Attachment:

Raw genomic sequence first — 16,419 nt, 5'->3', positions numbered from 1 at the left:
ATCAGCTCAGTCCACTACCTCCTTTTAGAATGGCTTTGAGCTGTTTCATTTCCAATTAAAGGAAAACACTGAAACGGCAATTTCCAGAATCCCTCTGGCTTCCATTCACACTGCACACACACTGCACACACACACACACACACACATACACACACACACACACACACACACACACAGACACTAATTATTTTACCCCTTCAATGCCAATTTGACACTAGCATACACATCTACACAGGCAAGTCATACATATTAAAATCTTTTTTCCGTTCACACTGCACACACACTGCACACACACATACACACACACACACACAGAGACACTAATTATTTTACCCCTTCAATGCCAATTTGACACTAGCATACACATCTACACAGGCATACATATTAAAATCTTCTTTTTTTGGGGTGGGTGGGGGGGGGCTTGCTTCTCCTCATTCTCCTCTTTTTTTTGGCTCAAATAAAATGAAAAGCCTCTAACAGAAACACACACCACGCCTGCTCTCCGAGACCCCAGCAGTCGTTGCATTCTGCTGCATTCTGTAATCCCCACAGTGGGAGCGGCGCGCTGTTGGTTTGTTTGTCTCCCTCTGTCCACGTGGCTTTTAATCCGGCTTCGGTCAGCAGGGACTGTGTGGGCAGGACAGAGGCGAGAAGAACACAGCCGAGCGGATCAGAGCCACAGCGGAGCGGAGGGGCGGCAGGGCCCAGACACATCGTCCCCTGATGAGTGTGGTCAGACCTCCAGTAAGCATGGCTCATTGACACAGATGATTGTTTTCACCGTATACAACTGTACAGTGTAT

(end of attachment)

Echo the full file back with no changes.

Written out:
Raw genomic sequence first — 16,419 nt, 5'->3', positions numbered from 1 at the left:
ATCAGCTCAGTCCACTACCTCCTTTTAGAATGGCTTTGAGCTGTTTCATTTCCAATTAAAGGAAAACACTGAAACGGCAATTTCCAGAATCCCTCTGGCTTCCATTCACACTGCACACACACTGCACACACACACACACACACACATACACACACACACACACACACACACACACAGACACTAATTATTTTACCCCTTCAATGCCAATTTGACACTAGCATACACATCTACACAGGCAAGTCATACATATTAAAATCTTTTTTCCGTTCACACTGCACACACACTGCACACACACATACACACACACACACACAGAGACACTAATTATTTTACCCCTTCAATGCCAATTTGACACTAGCATACACATCTACACAGGCATACATATTAAAATCTTCTTTTTTTGGGGTGGGTGGGGGGGGGCTTGCTTCTCCTCATTCTCCTCTTTTTTTTGGCTCAAATAAAATGAAAAGCCTCTAACAGAAACACACACCACGCCTGCTCTCCGAGACCCCAGCAGTCGTTGCATTCTGCTGCATTCTGTAATCCCCACAGTGGGAGCGGCGCGCTGTTGGTTTGTTTGTCTCCCTCTGTCCACGTGGCTTTTAATCCGGCTTCGGTCAGCAGGGACTGTGTGGGCAGGACAGAGGCGAGAAGAACACAGCCGAGCGGATCAGAGCCACAGCGGAGCGGAGGGGCGGCAGGGCCCAGACACATCGTCCCCTGATGAGTGTGGTCAGACCTCCAGTAAGCATGGCTCATTGACACAGATGATTGTTTTCACCGTATACAACTGTACAGTGTAT